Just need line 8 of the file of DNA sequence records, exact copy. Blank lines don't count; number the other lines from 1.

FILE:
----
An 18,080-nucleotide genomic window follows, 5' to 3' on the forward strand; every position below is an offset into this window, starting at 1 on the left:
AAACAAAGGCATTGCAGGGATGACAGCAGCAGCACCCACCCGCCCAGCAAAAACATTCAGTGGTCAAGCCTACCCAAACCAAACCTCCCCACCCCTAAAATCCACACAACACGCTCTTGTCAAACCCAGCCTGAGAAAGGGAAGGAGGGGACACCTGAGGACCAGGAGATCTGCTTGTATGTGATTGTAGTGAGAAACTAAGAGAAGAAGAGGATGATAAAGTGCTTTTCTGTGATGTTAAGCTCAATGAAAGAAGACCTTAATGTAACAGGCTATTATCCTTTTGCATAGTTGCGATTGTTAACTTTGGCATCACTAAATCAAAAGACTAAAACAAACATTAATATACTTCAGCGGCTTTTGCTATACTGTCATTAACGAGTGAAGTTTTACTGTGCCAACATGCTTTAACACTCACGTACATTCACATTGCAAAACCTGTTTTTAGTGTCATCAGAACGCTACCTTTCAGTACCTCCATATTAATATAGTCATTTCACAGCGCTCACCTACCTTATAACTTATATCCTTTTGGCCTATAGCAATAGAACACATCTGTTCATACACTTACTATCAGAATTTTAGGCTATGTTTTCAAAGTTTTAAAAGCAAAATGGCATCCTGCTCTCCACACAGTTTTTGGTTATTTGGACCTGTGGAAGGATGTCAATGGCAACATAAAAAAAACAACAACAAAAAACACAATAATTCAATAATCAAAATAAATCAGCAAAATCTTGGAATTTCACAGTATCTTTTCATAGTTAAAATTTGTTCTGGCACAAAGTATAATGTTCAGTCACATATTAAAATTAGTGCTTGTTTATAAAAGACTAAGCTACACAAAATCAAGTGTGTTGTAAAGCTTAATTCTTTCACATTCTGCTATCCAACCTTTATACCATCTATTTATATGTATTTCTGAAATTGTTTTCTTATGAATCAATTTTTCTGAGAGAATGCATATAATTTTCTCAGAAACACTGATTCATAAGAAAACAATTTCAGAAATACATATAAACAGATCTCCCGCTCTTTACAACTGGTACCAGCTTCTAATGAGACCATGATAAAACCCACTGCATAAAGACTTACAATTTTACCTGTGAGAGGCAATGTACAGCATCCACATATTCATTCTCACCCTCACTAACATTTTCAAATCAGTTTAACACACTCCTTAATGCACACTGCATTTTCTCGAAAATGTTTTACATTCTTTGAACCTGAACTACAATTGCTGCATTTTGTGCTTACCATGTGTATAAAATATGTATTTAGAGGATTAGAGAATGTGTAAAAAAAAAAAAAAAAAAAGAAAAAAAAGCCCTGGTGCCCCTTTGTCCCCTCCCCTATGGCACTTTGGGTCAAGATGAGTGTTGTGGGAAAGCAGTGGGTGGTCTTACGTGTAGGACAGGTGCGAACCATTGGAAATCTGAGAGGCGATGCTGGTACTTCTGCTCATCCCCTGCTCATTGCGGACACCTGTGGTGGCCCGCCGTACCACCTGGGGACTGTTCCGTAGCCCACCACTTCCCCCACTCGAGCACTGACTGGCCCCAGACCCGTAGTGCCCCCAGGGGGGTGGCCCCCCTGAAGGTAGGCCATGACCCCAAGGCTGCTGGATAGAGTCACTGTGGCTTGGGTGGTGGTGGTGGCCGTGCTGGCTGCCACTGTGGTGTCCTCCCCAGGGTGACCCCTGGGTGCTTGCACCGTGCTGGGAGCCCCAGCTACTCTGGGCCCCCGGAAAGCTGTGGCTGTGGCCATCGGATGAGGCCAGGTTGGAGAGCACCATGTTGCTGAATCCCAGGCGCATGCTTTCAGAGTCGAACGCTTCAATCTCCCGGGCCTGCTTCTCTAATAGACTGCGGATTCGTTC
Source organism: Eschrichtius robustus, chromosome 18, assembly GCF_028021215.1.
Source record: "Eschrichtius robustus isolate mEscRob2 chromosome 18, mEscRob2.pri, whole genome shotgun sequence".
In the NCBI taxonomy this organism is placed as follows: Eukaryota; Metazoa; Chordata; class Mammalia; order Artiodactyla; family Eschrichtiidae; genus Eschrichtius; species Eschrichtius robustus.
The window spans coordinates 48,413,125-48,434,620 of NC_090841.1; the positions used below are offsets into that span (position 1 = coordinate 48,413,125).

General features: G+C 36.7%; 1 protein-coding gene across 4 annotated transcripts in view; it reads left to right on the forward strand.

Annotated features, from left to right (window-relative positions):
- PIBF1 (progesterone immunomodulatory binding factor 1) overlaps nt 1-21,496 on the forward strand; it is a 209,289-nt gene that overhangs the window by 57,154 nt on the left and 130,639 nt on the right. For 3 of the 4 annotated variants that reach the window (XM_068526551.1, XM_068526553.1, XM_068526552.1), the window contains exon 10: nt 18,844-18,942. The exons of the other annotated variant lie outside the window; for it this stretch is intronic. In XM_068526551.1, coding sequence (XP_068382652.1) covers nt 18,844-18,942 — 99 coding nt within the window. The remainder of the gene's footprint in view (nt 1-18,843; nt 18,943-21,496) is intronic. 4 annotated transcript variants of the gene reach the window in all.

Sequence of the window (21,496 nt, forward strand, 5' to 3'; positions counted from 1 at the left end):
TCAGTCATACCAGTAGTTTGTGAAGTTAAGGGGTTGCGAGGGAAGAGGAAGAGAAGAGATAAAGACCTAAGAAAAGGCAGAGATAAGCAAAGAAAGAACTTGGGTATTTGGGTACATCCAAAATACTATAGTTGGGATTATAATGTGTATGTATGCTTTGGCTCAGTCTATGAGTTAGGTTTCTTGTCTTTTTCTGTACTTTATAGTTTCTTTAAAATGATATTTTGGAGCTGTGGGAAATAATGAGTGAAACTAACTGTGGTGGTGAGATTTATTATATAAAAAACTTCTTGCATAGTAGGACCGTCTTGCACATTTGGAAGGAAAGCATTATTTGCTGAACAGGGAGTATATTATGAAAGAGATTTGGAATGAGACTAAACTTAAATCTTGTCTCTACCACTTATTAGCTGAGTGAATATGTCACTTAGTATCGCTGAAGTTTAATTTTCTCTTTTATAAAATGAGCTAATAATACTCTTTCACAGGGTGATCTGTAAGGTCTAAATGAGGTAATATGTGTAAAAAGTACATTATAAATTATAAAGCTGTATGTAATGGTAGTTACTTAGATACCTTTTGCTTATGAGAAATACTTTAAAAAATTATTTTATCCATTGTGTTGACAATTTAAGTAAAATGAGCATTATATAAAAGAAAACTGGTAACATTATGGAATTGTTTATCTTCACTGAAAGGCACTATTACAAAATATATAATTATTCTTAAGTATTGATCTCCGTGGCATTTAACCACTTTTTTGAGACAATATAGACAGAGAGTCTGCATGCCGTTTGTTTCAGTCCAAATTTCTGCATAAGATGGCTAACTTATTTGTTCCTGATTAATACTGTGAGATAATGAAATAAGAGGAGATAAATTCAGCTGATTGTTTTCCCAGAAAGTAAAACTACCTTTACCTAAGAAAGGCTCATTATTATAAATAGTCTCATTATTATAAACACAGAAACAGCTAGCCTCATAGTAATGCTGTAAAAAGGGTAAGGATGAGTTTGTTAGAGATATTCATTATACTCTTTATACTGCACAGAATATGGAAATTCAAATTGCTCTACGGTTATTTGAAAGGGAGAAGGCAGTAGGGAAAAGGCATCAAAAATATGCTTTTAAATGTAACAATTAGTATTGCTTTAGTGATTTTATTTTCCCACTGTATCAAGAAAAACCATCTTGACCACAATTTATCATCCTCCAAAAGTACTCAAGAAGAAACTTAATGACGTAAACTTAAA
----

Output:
Annotated features, from left to right (window-relative positions):